there are blue cheese variants of many of the cheese listed above. What puts them into the blue cheese category is that penicillium roqueforti - a blue mould - is added to the cheese at various stages in the making process. Sometimes it is added to the milk at the start of the process in other cases it is sprayed onto the curds before being shaped. Normally the cheese will be pierced with stainless steel needles to allow air into the body of the cheese which then activates the blue mould and starts to break down the protein which in turn creates the blue mould. The process is a way of accelerating the normal development of the cheese and means that quite strong tasting cheese is produced within a few months. Blue Stilton is perhaps the best known blue cheese produced in the UK but there are now more than 70 different blue cheeses being produced within the UK. Other notable British examples are Shropshire Blue, Blue Cheshire, Blue Wensleydale, Dovedale, Buxton Blue, Blacksticks Blue and even Blue Leicester! Imported examples include Roquefort, Gorgonzola, Cambozola and Danish Blue.

Think: Mold! Veins. Craters. Big. Sharp-edged. Punchy. Complex. Look for: Gorgonzola, Roquefort, Stilton

How do I Serve Cheese?
Serve all cheeses at room temperature! Remove cheeses from the larder or fridge at least an hour before serving.
Key points;
Cheese Boards and Cheese tips ...
A cheese plate is arranged in clockwise fashion with the first cheese at midnight on the plate.It's a good idea to vary the milk types, too: goat, sheep and cow.

Don't be afraid to experiment. Start with what you like first and work around it.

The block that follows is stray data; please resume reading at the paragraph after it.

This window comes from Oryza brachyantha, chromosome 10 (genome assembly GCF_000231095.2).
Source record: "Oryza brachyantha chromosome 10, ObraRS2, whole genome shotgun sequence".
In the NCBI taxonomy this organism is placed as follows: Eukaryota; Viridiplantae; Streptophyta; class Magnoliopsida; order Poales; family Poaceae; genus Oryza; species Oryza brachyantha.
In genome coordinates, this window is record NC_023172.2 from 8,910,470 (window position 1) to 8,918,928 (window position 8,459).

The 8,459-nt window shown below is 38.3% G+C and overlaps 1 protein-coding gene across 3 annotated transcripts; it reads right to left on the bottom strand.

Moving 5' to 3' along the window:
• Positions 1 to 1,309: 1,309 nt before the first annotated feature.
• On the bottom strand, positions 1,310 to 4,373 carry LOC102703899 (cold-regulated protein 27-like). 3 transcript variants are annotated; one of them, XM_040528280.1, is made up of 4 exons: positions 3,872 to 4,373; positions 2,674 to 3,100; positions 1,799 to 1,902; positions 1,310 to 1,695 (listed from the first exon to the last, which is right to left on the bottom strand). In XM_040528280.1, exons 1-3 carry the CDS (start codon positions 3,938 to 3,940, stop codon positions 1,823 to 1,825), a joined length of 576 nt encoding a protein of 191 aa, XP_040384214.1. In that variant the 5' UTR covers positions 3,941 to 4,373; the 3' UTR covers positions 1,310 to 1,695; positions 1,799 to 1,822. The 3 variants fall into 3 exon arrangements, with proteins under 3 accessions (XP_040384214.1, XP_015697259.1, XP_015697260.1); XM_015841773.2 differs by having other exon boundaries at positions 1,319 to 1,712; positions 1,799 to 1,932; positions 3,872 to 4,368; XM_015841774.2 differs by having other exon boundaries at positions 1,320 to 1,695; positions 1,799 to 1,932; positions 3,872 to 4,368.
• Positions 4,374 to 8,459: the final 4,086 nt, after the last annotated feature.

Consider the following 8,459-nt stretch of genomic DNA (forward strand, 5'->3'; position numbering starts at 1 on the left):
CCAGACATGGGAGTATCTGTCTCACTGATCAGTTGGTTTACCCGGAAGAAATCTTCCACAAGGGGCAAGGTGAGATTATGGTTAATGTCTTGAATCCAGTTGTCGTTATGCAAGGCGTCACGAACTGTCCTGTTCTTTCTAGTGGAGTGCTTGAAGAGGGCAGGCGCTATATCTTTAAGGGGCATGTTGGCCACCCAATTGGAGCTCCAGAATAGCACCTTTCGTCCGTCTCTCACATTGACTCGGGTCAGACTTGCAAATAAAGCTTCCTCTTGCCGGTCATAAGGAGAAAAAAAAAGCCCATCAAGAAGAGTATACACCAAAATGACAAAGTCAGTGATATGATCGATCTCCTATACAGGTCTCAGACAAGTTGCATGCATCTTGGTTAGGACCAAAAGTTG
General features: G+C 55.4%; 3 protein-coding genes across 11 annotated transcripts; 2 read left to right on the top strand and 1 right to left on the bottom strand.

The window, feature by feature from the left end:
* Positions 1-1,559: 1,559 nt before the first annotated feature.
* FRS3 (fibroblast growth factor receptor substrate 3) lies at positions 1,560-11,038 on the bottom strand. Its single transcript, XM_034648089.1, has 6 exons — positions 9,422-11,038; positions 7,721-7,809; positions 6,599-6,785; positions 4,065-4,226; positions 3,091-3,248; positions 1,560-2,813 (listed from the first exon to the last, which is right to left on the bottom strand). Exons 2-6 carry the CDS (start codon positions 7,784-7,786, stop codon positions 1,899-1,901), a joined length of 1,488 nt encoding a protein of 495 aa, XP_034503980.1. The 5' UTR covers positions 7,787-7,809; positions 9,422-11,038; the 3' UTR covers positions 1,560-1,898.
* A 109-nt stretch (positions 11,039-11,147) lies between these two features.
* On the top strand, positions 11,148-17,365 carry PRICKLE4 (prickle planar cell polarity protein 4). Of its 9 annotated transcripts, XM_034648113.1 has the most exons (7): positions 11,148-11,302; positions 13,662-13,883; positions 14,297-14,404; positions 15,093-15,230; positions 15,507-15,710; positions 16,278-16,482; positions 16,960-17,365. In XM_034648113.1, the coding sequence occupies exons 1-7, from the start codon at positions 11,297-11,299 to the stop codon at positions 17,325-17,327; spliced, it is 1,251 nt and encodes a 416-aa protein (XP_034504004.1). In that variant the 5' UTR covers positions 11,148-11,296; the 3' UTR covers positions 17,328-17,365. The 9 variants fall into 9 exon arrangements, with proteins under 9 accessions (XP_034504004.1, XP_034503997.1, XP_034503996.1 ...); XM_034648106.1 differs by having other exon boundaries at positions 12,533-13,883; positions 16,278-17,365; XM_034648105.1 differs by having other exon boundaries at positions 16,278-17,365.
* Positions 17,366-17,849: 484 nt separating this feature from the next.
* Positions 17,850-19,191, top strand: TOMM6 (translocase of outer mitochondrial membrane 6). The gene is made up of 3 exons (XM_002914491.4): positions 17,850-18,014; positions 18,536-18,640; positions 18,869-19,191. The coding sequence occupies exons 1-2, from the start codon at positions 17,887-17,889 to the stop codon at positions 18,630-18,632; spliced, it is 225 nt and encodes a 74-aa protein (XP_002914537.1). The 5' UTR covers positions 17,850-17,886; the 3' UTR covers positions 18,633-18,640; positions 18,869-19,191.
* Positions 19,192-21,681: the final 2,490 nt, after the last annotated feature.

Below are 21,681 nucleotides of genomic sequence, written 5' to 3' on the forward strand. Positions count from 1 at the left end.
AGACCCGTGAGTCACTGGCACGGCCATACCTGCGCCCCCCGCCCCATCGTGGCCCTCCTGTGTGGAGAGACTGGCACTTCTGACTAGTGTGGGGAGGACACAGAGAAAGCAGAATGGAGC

Need help choosing cheese? Contact us! (01823 662899

Ideally, buy often and frequent. Some people find our Cheese Chestsideal. However, recognising that that’s not always possible, here are our guidelines for home storage:


When possible, reuse the Cheese and Wine Shops cheese paper your cheese arrived in. It protects but allows breath-ability. It extends shelf life by 5-7 days.
Wrap in our wax paper or parchment covered in plastic wrap (paper alone and the cheese will dry right out)
Plastic wrap is okay for harder cheeses, but re-wrap 2-3 times a week
Use aluminium foil for blues, andhigher moisture blue cheeses.
Try the your Salad drawer it's a bit warmer and moister than the rest of the fridge
Some basic things to consider when serving a cheese course;
As a general rule, if you`rehaving cheese as a first course, avoid sweet triple cremes (which are more for dessert), blues generally too strong, or very aged cheese (also too strong). Stick to bloomy rinds, medium washed rinds or semi-softs.